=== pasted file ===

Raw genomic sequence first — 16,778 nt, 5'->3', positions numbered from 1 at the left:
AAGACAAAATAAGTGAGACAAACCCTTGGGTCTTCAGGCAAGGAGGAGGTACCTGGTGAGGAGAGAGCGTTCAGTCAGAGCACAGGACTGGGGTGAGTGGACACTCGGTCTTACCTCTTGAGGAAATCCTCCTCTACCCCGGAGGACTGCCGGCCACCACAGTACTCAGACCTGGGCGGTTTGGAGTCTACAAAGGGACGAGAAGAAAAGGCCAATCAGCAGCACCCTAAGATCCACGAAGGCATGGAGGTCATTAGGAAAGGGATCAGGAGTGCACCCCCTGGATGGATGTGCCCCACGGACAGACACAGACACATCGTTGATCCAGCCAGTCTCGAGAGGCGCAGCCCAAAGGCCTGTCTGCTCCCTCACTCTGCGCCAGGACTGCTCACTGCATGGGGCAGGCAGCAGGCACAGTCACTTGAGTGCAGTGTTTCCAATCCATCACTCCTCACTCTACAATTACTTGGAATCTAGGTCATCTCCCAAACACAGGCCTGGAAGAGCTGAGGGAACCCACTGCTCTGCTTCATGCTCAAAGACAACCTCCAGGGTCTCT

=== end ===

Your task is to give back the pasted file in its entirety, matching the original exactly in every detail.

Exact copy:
Raw genomic sequence first — 16,778 nt, 5'->3', positions numbered from 1 at the left:
AAGACAAAATAAGTGAGACAAACCCTTGGGTCTTCAGGCAAGGAGGAGGTACCTGGTGAGGAGAGAGCGTTCAGTCAGAGCACAGGACTGGGGTGAGTGGACACTCGGTCTTACCTCTTGAGGAAATCCTCCTCTACCCCGGAGGACTGCCGGCCACCACAGTACTCAGACCTGGGCGGTTTGGAGTCTACAAAGGGACGAGAAGAAAAGGCCAATCAGCAGCACCCTAAGATCCACGAAGGCATGGAGGTCATTAGGAAAGGGATCAGGAGTGCACCCCCTGGATGGATGTGCCCCACGGACAGACACAGACACATCGTTGATCCAGCCAGTCTCGAGAGGCGCAGCCCAAAGGCCTGTCTGCTCCCTCACTCTGCGCCAGGACTGCTCACTGCATGGGGCAGGCAGCAGGCACAGTCACTTGAGTGCAGTGTTTCCAATCCATCACTCCTCACTCTACAATTACTTGGAATCTAGGTCATCTCCCAAACACAGGCCTGGAAGAGCTGAGGGAACCCACTGCTCTGCTTCATGCTCAAAGACAACCTCCAGGGTCTCT